• 1991 – recommended further research to establish safety
  • 1992 April – voluntary moratorium on all silicone filled implants
  • Insufficient data to refute or support claims of safety – rheumatologic disease / scleroderma
  • 31 studies with 500,000 women found NO relationship between silicone and ANY disease
  • Meta-analysis of 87,000 women published in NEJM in 1995 with no association between silicone gel implants and connective tissue disease
  • 2006 November – reapproved use of silicone-filled implants, however had been used in European market since inception in the 1960’s.
  • For patients 22 and older only
  • Studies performed over the last few decades have shown no correlation with silicone breast implants and any health problems. There is NO evidence of increased risk of breast cancer, its treatment outcomes, or its detection. Silicone breast implants have shown to be safe during breast feeding. It does not interfere with lactation success nor levels of silicone in the milk.

Silicone implants are more difficult to detect if there is a leak or tear. However, with the new generation of implants, the silicone has a more solid consistency rather than a liquid that was used in the older generation types. If there is a leak, ideally the silicone would not travel within the tissue. Many are referring to them as “gummy bear” implants due to its similar characteristics. Leaks and tears for silicone implants are generally diagnosed with an MRI but can often be noted on an ultrasound.

  • Advantages: lighter, more natural/compressible feel, less rippling, better natural contour
  • Disadvantages: slightly larger incision, more involved reoperation if leaks, requires imaging study to determine leak/tear.

Implant shape: There are two shapes available for use. Round or anatomic shaped.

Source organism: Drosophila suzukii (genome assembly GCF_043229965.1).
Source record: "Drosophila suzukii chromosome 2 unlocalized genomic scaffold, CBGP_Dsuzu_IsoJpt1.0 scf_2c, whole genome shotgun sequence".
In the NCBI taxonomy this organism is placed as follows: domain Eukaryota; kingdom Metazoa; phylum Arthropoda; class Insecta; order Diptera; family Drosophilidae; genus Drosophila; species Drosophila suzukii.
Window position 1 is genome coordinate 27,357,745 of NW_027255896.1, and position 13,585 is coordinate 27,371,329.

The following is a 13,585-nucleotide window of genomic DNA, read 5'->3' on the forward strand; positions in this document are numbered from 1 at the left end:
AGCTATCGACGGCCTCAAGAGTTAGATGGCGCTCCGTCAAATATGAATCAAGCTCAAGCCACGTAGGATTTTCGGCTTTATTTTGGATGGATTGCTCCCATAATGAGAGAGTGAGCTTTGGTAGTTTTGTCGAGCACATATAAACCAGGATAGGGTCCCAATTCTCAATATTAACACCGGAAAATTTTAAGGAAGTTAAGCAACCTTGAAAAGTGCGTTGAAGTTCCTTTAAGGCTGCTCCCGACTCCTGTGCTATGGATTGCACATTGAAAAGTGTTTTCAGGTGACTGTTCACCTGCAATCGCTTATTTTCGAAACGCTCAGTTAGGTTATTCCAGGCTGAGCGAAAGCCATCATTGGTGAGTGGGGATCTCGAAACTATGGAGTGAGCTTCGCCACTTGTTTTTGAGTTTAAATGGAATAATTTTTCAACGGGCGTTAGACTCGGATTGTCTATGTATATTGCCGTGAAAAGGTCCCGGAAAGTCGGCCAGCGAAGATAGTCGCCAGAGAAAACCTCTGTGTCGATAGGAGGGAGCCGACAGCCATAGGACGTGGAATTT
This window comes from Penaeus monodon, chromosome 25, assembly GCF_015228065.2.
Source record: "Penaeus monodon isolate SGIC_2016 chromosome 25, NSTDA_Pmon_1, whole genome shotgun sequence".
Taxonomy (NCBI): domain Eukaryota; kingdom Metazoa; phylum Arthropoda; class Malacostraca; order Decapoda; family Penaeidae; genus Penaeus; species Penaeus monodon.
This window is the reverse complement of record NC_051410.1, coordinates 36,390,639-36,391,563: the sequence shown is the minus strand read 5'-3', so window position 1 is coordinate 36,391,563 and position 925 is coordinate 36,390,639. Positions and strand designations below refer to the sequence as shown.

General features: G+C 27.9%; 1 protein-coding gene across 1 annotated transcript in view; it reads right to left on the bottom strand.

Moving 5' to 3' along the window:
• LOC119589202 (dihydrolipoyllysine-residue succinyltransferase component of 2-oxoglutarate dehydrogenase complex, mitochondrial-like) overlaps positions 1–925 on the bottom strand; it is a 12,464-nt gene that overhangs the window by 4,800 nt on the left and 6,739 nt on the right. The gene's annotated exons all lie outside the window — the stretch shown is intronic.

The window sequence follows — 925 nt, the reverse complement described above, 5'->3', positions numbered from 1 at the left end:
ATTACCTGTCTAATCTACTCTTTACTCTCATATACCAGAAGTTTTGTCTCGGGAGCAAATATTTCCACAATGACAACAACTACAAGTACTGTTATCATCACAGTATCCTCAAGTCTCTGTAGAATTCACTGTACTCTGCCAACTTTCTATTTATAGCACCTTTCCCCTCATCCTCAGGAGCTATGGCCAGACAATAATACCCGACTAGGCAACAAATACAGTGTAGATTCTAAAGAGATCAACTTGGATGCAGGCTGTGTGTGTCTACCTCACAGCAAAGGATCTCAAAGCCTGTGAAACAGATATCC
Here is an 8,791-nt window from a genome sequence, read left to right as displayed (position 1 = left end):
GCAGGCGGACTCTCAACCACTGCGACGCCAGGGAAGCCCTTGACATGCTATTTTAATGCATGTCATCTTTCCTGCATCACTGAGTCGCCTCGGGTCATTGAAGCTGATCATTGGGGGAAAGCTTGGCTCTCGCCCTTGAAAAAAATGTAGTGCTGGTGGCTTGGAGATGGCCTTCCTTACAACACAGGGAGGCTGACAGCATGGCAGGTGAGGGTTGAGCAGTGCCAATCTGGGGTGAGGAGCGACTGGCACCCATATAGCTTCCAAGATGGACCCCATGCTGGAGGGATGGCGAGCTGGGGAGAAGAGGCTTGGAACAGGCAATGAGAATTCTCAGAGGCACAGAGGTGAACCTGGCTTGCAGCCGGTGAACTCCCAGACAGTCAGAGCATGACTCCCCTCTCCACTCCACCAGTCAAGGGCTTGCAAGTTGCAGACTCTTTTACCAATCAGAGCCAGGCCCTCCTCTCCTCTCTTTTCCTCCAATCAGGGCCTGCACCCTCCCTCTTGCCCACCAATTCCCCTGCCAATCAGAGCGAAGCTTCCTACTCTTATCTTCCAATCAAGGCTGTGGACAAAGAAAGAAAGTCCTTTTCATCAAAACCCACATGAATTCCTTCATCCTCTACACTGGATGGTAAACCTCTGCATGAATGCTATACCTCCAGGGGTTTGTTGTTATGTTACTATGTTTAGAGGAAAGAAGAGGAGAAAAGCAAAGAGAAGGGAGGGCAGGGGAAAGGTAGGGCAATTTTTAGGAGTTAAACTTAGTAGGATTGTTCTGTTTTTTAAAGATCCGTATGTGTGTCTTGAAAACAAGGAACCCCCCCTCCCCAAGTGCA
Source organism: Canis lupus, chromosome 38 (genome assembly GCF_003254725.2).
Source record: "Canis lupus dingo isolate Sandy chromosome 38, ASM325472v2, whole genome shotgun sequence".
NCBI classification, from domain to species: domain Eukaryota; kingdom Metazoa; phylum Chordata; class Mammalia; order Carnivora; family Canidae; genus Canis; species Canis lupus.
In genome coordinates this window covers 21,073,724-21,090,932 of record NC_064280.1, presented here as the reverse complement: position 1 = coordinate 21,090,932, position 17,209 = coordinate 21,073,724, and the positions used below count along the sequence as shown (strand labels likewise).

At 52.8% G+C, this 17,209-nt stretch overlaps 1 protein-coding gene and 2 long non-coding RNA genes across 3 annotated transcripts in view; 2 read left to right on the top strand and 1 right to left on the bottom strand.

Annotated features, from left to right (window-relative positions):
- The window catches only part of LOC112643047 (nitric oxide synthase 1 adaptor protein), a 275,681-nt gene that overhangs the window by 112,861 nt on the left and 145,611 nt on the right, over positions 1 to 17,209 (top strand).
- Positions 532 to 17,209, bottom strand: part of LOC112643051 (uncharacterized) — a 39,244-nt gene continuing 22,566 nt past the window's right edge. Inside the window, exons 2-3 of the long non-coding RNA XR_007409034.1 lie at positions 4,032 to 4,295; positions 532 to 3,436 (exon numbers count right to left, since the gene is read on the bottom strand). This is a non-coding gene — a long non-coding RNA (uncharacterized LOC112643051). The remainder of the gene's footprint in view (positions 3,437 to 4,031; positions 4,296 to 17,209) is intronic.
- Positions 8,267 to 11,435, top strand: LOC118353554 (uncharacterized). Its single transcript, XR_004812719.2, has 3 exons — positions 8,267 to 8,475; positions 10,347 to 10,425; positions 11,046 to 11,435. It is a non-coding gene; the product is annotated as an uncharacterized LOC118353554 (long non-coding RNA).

• A round shaped implant is the typical traditional breast implant. The vast majority of patients pick a round shaped implant. The maximal projection of the implant is centrally. These are also used for the patients that want the “augmented” look
  • Ideal for patients who desire more volume without shape issues.
  • An anatomic implant (teardrop shaped) is best used in a subset of the population. The maximal projection is located in the lower half of the implant. The tapered upper half of the implant avoids excessive fullness in the upper breast. To maintain shape, implants are slightly more firm.
    • Ideal for patients with narrow breast width, thin, deficient upper breast tissue, who desire a larger volume.

Incision type: Different incision types can be used to place the breast implant. Whatever type you decide, the incision is a fine-line scar that is well hidden.

  • Inframammary (under the breast): traditional approach due to ease of technique and ability to visualize pocket creation and placement of implant. This incision also allows manipulation of the tissues around the implant, as often required in revision surgery. The incision is well hidden at the breast fold and cannot be seen in a bikini or normal brassiere. All types of implants can be placed using this approach.